The Common Man’s Guide To Identity Theft Prevention
Wondering why identity theft prevention is so important? Well, what will you do if your banker calls you to inform that the entire money from your savings account has been withdrawn? Or, what if somebody gets his hands on your Social Security Number, opens several financial accounts and obtains heavy loans under your name? These are examples of identity theft. If you don’t take precautionary measures, your personal information such as credit card number, SSN, bank ID and password may get into wrong hands; and criminals will commit fraud or felony at your expense.
Many a times, people don’t even know that they have fallen victims to identity theft until they are caught in trouble. So, it is important to know the tricks used by thieves to steal your identity and how you can avoid falling a victim. Every year, approximately 9 million people fall victims to ID theft, according to Federal Trade Commission.
7 Ways to Identity Theft Prevention
1. Beware of Shoulder Surfers
You go to the ATM, but don’t realize that someone right behind you is standing a little closer than they should be. You are completely unaware of it, but that person might be taking a photo of your debit card, or worse, recording a video when you enter the pin number. That’s shoulder surfing. Ensure that you have blocked others’ view with your body the next time you visit an ATM.
2. Don’t Give Your Password To Anybody
I am talking about social engineering tricks. Sometimes, a criminal calls you and gives false assurance that they are from the technical support, and they need your password to resolve an issue. They may also add that your password will not be shared with anybody.
When somebody talks like that on the phone, you feel glad to share your password with a stranger, thinking that you are helping a co-worker or the organization. Later you realize that the helpful gesture has landed you into a big trouble.
3. Keep a Watch on Important Documents
Many thieves still use the age old technique of stealing your wallet. There may be important documents such as driver’s license, SSN, insurance card, etc. Sometimes, they also attack your mailbox to get your personal information.
It’s good not to carry your Social Security Card in your wallet unless necessary. You should shred all the papers that carry your financial and personal information before dumping them. You think those documents have now become useless, others don’t. Another way is to keep track of your credit report.
4. Synthetic Identity Theft
Here goes the high tech heist. We are well aware that the first three digits of your SSN refer to your birthplace, the next two digits hint on your birthday, and thieves can guess the remaining four digits using statistical tools.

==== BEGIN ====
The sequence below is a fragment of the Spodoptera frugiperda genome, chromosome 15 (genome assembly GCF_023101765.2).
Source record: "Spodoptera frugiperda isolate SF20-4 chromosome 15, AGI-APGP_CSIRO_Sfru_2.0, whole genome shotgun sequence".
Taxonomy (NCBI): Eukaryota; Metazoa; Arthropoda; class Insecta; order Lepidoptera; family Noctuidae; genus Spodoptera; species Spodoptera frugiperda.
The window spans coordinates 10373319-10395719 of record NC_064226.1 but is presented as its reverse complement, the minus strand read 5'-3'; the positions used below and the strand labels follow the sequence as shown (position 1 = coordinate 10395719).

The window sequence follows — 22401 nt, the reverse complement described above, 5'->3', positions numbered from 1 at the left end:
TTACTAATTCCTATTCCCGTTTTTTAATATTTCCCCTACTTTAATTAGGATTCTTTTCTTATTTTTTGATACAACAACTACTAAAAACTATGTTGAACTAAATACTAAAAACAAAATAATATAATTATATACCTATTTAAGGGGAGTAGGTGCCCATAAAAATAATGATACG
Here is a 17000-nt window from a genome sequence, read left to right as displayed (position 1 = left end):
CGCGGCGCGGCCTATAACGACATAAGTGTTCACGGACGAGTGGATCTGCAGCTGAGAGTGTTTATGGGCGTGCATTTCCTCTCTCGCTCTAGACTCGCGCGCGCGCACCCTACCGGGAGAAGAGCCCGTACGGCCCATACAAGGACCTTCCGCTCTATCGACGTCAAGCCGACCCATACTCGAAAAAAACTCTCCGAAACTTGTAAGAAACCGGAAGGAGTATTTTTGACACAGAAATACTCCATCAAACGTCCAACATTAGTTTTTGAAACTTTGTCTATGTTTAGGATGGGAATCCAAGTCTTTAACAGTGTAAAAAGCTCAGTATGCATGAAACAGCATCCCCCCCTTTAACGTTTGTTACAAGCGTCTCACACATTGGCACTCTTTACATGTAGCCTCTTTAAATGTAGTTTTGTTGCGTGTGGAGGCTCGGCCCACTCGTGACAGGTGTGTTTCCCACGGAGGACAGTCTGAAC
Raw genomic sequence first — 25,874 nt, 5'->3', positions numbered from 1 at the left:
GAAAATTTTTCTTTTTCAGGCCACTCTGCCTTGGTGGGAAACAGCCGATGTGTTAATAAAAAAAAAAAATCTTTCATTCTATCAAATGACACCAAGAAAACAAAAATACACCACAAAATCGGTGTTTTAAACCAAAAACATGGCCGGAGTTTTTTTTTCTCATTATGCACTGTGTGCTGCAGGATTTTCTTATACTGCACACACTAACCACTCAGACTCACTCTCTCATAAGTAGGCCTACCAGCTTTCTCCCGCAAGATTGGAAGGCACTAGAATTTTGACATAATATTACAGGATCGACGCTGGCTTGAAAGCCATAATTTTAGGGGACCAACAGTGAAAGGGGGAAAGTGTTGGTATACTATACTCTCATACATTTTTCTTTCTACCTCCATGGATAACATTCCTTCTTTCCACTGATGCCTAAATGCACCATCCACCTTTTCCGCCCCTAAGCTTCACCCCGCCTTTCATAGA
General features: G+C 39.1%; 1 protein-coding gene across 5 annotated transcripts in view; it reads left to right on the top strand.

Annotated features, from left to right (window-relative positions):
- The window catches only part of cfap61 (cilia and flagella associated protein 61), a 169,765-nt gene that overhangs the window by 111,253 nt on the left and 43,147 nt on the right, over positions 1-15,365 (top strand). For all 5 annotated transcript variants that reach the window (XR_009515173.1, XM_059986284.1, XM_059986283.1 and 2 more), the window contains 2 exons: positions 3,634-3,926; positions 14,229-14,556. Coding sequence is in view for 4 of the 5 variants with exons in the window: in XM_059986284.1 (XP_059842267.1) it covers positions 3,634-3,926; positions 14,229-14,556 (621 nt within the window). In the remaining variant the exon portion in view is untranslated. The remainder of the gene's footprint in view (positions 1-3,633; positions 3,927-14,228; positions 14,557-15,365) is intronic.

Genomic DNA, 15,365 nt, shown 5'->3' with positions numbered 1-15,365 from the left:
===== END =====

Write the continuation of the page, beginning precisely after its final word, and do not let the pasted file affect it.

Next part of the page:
The criminals don’t specifically target your Social Security Number, but the trouble brews when the SSN they randomly decode unfortunately happens to be yours. Now they add a fake name to your SSN and make a new ID. This way, the criminals can borrow money from banks using your Social Security Number with a fake name. You may not be aware of all this while it’s happening.
The issue comes into limelight much later because debt collectors usually search a borrower using their SSN, instead of the name. They will approach you to get their money back that was borrowed using your SSN with a different name. The debt collectors may force you to pay the debt you are not responsible for.
You must be vigilant that your Social Security Number is not associated with any other name. So, try to occasionally check your credit score using your SSN instead of name.
5. Be Smart on the Web
Nowadays, hackers are using several tricks to obtain your personal information without leaving their comfort zone. Sometimes, the hackers put a “mirror” website that looks exactly like a merchant website. Then they send you an e-mail that seems to be from the original merchant website. The e-mail contains a link and it requests you to log in or place an order using the given link. If you do that, they get your credit card number, ID and password. So, you should always visit the original website by manually typing the web address.
Another tip, get a firewall if your computer doesn’t already have one.
6. Don’t Fall Prey to Telephone Scams
You get a telephone call, and your heart starts pounding when the caller congratulates you on winning a big fat sum of money. He further adds that you just need to make a small payment using your credit card as shipping fee. Don’t! You won’t have to pay anybody if you have really won a prize. Or, ask that person to deduct the shipping fee from your prize money and send the remaining sum to you. Well, the latter is just for fun.
Consider registering your phone number to the ‘National Do Not Call Registry‘ (1-888-382-1222).
We don’t even care when handing over our debit/credit cards to the attendants at restaurants or shopping places. Are you sure that your card is in safe hands? The criminal-minded employees take an image of the card or memorize the card number. You then sign on the credit card receipt without even realizing that your credit card number and signature are already into someone else’s hands.
It’s better to give the credit card directly to the cashier when making payments. Many people own a disposable credit card with limited spending amounts. It is useful only until the limit is reached.
Hey, can you add some more tips to this list? What are YOU doing to prevent identity theft?